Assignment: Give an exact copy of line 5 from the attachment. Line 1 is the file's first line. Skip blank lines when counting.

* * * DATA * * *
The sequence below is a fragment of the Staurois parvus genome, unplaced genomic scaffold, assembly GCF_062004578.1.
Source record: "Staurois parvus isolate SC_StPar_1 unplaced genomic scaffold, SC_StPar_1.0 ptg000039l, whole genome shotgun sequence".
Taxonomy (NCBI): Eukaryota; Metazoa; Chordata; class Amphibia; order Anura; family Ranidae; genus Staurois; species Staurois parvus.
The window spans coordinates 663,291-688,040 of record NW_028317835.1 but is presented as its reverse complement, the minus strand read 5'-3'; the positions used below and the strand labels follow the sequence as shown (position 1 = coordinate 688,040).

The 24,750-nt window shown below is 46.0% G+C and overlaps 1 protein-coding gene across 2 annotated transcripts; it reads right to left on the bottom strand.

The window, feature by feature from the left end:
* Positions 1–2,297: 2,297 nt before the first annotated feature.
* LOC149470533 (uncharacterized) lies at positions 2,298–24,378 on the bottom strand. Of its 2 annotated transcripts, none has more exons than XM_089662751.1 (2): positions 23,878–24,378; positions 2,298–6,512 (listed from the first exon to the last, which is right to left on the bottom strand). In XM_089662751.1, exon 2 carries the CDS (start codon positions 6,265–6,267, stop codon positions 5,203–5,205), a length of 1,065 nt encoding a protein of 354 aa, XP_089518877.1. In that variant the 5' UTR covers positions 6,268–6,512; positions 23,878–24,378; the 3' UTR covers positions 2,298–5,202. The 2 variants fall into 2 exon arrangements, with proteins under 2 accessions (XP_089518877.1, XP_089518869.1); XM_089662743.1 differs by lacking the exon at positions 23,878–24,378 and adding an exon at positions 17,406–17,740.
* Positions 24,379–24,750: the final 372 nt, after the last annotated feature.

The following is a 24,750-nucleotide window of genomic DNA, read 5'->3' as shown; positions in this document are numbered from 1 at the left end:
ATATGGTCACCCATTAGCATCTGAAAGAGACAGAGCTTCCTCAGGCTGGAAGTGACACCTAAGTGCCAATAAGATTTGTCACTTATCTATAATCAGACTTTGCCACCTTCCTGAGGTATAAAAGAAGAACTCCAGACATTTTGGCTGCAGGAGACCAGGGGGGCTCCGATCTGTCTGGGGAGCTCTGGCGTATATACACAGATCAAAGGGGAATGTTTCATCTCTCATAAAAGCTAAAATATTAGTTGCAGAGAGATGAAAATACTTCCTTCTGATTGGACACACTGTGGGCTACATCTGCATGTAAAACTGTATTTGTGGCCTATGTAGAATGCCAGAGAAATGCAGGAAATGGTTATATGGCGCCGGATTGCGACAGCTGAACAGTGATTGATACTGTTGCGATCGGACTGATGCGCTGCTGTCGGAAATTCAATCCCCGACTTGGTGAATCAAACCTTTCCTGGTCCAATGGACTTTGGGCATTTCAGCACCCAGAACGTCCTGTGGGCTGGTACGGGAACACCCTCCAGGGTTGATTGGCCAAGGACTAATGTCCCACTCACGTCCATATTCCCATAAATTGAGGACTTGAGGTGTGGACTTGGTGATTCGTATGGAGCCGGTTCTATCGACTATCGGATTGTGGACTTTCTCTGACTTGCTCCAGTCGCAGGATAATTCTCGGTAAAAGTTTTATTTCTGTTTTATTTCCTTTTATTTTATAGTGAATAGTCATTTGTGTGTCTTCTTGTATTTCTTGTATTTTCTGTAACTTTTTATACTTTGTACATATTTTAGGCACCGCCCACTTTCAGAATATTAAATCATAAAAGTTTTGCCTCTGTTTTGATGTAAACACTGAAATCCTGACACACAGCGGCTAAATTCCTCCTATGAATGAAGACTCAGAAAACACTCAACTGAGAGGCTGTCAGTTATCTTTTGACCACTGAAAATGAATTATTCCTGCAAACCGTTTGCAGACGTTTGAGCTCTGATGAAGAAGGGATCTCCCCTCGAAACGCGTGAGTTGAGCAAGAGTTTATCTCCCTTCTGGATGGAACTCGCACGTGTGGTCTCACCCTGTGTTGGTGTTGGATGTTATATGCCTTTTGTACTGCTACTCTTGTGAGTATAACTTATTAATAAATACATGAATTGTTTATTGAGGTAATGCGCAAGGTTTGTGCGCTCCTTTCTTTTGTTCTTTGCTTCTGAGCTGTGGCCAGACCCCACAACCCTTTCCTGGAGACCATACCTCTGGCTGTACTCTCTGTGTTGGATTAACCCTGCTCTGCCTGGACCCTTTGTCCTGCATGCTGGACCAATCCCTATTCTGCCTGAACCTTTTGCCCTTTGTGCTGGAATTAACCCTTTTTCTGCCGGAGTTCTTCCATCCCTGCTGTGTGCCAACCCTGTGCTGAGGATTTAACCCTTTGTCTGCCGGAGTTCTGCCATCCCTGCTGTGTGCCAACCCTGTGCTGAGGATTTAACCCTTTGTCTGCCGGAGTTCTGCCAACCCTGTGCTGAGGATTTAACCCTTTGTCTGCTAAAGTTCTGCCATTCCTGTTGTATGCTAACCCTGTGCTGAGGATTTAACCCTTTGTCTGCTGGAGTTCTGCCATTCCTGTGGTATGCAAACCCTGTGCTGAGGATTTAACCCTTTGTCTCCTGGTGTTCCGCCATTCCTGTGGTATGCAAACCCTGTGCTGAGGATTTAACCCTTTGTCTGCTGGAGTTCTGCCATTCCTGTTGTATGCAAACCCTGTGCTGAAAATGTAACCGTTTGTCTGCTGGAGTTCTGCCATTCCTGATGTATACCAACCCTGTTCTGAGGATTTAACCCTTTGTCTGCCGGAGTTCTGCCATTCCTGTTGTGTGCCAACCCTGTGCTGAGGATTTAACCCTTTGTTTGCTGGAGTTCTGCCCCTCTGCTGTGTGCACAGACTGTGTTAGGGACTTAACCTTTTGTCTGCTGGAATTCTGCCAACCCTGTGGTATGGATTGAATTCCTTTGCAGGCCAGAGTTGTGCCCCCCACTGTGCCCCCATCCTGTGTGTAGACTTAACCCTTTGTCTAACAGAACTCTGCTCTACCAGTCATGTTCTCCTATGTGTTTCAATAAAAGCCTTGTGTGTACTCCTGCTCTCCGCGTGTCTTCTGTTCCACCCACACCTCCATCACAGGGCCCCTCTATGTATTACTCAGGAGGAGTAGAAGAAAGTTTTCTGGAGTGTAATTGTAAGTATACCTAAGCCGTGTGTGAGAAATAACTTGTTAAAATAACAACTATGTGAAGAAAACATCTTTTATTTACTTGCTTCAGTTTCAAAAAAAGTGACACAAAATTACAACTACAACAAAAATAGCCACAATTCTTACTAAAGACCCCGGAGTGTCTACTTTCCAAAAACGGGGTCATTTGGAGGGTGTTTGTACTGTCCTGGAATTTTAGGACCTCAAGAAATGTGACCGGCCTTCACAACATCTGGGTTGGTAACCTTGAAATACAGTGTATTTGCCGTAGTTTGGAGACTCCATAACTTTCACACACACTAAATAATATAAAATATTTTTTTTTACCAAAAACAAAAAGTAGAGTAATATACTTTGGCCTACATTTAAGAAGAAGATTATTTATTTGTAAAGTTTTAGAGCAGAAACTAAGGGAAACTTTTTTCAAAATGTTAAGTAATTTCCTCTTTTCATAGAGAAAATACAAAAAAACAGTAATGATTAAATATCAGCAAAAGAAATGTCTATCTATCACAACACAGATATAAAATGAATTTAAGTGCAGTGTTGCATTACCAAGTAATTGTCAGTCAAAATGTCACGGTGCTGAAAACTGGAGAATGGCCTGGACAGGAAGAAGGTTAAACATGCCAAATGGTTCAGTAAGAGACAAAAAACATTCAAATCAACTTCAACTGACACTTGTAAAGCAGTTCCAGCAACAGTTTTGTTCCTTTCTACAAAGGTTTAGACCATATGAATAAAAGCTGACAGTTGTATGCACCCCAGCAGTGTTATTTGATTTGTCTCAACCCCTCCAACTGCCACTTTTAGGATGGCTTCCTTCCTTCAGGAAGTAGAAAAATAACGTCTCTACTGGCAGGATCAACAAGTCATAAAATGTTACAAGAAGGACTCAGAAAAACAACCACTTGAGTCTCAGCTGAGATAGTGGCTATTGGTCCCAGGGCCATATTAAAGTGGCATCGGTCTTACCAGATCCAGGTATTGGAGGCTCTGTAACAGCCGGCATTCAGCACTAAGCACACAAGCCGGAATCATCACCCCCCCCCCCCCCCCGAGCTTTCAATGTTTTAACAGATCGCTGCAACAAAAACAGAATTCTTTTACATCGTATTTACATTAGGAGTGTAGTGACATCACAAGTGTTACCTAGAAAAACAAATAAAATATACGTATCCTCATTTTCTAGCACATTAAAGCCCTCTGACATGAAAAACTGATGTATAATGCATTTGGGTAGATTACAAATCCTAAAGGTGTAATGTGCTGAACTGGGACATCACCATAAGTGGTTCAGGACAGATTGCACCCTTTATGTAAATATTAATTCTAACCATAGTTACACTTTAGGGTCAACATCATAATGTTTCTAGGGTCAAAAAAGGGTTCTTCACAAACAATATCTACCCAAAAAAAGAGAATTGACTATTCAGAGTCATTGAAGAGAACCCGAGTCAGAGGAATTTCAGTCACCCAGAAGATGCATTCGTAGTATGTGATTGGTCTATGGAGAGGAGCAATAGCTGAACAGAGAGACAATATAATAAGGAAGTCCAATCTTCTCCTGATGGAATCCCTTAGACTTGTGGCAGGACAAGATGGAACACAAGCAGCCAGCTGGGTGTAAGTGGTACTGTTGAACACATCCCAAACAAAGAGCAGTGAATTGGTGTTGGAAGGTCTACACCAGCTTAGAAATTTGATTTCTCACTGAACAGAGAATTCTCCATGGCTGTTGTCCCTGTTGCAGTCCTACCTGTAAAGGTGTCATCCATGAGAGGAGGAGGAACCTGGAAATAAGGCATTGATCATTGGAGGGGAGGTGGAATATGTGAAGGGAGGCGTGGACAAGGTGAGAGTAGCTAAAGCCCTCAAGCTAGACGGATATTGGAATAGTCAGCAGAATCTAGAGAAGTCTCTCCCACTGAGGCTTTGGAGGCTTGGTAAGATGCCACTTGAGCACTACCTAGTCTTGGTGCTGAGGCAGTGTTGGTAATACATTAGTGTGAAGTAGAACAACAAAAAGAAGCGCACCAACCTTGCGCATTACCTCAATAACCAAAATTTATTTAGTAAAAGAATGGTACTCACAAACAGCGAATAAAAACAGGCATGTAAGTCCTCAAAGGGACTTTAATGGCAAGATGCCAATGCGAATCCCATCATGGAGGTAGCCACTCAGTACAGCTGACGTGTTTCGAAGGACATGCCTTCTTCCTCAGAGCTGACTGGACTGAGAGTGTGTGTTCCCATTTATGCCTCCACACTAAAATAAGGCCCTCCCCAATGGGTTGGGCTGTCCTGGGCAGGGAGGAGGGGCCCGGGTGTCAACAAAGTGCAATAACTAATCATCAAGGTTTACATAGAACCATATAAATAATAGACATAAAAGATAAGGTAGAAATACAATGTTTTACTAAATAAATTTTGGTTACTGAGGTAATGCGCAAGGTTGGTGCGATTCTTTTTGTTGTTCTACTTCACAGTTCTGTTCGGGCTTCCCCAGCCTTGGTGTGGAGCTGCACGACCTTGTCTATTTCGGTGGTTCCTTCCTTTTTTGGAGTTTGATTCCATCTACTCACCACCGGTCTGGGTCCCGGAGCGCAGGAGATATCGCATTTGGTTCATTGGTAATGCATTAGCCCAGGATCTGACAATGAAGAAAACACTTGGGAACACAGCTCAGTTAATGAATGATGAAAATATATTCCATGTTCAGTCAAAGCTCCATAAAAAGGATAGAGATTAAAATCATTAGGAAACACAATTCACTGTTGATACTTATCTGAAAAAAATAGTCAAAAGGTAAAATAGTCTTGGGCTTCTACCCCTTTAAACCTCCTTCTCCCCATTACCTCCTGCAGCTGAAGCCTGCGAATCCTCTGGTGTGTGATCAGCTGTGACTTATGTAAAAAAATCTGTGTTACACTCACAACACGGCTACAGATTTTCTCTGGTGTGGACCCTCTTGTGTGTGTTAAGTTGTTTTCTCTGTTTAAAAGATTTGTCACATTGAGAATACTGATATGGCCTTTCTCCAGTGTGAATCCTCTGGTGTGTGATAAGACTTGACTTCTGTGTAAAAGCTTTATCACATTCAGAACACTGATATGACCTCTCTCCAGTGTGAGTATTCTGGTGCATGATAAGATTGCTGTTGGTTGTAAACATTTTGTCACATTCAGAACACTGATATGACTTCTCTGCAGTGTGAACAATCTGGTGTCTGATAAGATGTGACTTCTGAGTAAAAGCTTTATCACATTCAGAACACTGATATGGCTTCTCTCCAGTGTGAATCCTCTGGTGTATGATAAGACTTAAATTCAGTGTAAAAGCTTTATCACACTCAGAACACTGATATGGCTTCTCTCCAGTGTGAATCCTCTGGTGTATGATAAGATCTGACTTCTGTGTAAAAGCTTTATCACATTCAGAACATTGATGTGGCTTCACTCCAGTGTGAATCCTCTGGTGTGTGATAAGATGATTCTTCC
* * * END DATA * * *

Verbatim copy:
The 24,750-nt window shown below is 46.0% G+C and overlaps 1 protein-coding gene across 2 annotated transcripts; it reads right to left on the bottom strand.